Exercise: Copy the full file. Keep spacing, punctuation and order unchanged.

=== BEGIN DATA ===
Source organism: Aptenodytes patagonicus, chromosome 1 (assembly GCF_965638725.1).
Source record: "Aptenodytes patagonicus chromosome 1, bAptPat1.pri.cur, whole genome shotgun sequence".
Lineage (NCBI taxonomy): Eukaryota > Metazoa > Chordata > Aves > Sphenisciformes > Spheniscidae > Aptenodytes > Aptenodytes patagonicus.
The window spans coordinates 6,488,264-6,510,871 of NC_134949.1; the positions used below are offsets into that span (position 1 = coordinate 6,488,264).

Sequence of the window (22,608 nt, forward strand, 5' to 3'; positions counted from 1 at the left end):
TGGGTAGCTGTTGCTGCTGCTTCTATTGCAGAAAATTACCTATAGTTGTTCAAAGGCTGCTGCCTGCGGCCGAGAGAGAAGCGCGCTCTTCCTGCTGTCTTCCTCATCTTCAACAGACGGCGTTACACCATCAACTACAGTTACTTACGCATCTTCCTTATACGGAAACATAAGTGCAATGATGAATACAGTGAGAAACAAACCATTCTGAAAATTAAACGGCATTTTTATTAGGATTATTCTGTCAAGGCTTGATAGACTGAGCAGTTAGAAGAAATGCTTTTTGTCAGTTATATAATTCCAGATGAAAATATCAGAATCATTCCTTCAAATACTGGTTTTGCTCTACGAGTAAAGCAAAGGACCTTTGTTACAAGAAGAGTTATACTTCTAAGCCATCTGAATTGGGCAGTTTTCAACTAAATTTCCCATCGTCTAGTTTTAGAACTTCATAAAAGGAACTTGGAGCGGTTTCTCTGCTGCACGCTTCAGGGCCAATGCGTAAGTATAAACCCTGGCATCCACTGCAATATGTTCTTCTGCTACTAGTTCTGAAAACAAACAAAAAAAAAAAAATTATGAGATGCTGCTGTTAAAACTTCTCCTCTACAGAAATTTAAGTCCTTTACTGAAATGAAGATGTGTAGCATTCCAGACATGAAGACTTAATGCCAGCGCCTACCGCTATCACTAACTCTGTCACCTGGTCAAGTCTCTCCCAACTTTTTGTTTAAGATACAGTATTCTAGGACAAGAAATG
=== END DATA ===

Source organism: Aptenodytes patagonicus, chromosome 1 (assembly GCF_965638725.1).
Source record: "Aptenodytes patagonicus chromosome 1, bAptPat1.pri.cur, whole genome shotgun sequence".
Lineage (NCBI taxonomy): Eukaryota > Metazoa > Chordata > Aves > Sphenisciformes > Spheniscidae > Aptenodytes > Aptenodytes patagonicus.
The window spans coordinates 6,488,264-6,510,871 of NC_134949.1; the positions used below are offsets into that span (position 1 = coordinate 6,488,264).

Sequence of the window (22,608 nt, forward strand, 5' to 3'; positions counted from 1 at the left end):
TGGGTAGCTGTTGCTGCTGCTTCTATTGCAGAAAATTACCTATAGTTGTTCAAAGGCTGCTGCCTGCGGCCGAGAGAGAAGCGCGCTCTTCCTGCTGTCTTCCTCATCTTCAACAGACGGCGTTACACCATCAACTACAGTTACTTACGCATCTTCCTTATACGGAAACATAAGTGCAATGATGAATACAGTGAGAAACAAACCATTCTGAAAATTAAACGGCATTTTTATTAGGATTATTCTGTCAAGGCTTGATAGACTGAGCAGTTAGAAGAAATGCTTTTTGTCAGTTATATAATTCCAGATGAAAATATCAGAATCATTCCTTCAAATACTGGTTTTGCTCTACGAGTAAAGCAAAGGACCTTTGTTACAAGAAGAGTTATACTTCTAAGCCATCTGAATTGGGCAGTTTTCAACTAAATTTCCCATCGTCTAGTTTTAGAACTTCATAAAAGGAACTTGGAGCGGTTTCTCTGCTGCACGCTTCAGGGCCAATGCGTAAGTATAAACCCTGGCATCCACTGCAATATGTTCTTCTGCTACTAGTTCTGAAAACAAACAAAAAAAAAAAAATTATGAGATGCTGCTGTTAAAACTTCTCCTCTACAGAAATTTAAGTCCTTTACTGAAATGAAGATGTGTAGCATTCCAGACATGAAGACTTAATGCCAGCGCCTACCGCTATCACTAACTCTGTCACCTGGTCAAGTCTCTCCCAACTTTTTGTTTAAGATACAGTATTCTAGGACAAGAAATG